FMD – live burial – groundwater contamination – South Korea

ProMED-mail Archive Number 20110117.0202
Published Date 17-JAN-2011
Subject PRO/AH/EDR> Foot & mouth disease – S. Korea (05): update
Date: 17 Jan 2011
Source: Voice of America (VOA) [edited]

Nearly 1.7 million animals have been destroyed so far. South Korea, before the culling began, had a total 10 million swine and 3 million cattle.

Live burial 生き埋め
Animal rights activists [動物愛護運動家たち] say most of the pigs and cows ordered destroyed have been buried alive.
Lee Won-bok, the president of South Korea’s Association for Animal Protection, says culling in this manner is illegal and inhumane, but those in the industry do not seem to have any compassion.

Lee Byoung-guan is the deputy director of the National Veterinary Research and Quarantine Service. He says central government authorities never ordered live burials.
Lee [Byoung-guan] says it appears local authorities made their own decisions to kill the animals in this manner.

ProMED-mail Archive Number 20110115.0181
Published Date 15-JAN-2011
Subject PRO/AH> Foot & mouth disease – S Korea (04): update, RFI
[1] Update Date: Sat 15 Jan 2011
Source: Yonhapnews [edited]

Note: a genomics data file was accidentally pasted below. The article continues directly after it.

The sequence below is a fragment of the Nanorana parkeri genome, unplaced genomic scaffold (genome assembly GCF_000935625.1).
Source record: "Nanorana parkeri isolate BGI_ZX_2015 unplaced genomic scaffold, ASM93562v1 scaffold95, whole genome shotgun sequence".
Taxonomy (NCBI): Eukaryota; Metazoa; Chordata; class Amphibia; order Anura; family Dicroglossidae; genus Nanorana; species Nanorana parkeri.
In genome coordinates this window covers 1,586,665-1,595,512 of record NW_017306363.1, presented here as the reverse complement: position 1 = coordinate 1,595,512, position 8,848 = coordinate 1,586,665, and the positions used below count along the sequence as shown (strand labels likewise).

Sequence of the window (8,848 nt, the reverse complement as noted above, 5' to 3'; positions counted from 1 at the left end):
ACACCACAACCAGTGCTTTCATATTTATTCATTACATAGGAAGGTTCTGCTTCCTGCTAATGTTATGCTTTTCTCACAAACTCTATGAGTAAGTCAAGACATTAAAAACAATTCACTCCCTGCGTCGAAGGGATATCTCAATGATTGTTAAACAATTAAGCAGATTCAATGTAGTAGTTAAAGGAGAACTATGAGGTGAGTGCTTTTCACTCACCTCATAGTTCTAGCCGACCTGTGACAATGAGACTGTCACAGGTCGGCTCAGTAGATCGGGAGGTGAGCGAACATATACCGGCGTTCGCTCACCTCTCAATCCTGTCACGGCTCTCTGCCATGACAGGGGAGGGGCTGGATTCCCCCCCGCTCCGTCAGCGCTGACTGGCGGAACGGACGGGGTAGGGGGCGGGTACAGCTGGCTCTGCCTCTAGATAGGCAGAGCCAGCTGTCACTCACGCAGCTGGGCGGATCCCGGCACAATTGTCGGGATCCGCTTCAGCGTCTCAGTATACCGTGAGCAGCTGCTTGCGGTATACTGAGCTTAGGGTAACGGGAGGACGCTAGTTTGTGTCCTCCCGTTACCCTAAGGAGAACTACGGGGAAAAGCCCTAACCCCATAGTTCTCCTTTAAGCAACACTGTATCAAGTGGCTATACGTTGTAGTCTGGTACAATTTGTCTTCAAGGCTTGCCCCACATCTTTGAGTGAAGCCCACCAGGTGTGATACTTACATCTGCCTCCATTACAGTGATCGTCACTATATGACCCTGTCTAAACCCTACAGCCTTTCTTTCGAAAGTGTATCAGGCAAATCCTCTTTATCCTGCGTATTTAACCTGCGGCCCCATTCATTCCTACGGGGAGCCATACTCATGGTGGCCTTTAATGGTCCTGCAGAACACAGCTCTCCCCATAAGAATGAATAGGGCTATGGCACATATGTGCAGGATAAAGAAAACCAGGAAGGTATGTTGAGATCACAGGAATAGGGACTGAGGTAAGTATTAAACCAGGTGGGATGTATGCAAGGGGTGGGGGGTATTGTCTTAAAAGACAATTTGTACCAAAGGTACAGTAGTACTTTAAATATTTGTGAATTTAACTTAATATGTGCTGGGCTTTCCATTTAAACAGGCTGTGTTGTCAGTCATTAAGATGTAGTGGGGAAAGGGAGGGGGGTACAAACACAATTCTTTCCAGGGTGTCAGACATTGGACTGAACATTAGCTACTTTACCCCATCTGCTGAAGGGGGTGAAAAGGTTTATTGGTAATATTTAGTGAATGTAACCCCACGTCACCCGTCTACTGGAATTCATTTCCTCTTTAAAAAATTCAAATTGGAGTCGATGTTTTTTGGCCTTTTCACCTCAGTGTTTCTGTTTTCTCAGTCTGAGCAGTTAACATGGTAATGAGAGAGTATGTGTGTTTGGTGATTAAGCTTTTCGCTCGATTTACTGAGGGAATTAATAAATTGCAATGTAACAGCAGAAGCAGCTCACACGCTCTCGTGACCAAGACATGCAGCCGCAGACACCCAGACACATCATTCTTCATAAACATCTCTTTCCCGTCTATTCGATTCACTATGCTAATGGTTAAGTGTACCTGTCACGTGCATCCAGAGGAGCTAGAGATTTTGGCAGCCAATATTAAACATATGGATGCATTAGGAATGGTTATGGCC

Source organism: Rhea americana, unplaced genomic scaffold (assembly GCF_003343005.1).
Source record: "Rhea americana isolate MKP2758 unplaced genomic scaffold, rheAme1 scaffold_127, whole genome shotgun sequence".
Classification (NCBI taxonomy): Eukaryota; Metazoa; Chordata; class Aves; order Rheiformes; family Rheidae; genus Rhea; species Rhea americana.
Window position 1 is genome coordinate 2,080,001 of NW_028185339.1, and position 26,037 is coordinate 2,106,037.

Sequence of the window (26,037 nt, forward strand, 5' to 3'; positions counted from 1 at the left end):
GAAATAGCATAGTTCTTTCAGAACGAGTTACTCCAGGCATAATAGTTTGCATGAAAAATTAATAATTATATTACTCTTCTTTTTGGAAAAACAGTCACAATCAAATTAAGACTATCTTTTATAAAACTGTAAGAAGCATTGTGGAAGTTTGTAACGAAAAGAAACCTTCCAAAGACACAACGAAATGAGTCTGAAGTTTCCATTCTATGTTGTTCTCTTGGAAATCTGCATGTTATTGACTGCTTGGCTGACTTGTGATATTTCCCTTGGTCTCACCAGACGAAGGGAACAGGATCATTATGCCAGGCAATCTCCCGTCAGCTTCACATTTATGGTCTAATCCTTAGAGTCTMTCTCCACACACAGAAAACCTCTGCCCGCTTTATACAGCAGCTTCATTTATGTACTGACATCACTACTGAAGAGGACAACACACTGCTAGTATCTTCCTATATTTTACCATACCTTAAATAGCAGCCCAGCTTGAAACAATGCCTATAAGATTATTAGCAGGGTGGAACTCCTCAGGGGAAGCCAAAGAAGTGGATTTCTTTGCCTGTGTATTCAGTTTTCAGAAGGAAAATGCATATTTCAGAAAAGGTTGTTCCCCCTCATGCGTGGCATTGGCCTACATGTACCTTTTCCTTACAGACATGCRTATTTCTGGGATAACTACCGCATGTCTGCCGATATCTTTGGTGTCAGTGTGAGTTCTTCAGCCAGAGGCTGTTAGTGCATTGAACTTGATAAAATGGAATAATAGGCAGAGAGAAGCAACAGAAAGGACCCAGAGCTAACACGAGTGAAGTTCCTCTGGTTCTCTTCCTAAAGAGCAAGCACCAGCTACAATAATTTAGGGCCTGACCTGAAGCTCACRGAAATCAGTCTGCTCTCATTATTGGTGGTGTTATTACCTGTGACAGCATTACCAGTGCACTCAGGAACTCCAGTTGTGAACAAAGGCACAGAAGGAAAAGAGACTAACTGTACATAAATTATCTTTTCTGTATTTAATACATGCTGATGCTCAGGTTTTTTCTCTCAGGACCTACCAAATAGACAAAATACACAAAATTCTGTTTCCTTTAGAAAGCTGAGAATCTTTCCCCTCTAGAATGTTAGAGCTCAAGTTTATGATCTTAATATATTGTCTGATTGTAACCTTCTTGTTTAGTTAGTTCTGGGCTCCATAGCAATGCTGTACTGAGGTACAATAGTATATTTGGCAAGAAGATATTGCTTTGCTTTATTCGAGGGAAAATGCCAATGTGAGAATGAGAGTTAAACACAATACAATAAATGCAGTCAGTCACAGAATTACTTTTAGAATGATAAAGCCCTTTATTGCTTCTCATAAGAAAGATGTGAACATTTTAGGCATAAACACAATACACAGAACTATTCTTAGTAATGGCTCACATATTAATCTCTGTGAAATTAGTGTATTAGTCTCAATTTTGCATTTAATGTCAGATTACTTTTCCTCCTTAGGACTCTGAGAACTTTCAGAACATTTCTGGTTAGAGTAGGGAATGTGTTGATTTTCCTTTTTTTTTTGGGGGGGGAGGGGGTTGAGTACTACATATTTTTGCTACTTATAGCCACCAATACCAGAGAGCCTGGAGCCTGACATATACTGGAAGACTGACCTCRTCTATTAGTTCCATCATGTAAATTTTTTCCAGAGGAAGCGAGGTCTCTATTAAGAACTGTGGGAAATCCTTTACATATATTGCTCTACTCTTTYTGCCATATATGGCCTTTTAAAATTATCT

[2] Water contamination?
Date: Fri 14 Jan 2011
Source: Circle of Blue [summ., edited]

Foot and mouth disease [FMD] — will mass animal burials contaminate water in South Korea?
groundwater contamination 地下水汚染

For instance, The Korea Times reported last week that tap water [水道水] in a village in Gyeonggi province was contaminated with blood. The news agency reported that residents believe the contamination was related to a livestock slaughter on 31 Dec 2010, when nearly 1000 pigs were buried alive in response to an outbreak of FMD at a nearby farm.

Typically, animals are killed before disposal [処分の前に殺す], but with the outbreak spreading so fast, local authorities did not have the slaughterhouse capacity to follow the rules. Instead, animals within a 500 meter radius of the infected farm were dumped into a pit 5 meters deep that was lined with double-folded vinyl. “It’s possible that the vinyl could be torn by animals struggling [もがいて] to survive,” a quarantine officer told The Korea Times.

[3] Vaccination plans, regaining FMD-free status
Date: Fri 14 Jan 2011
Source: Yonhapnews [edited]

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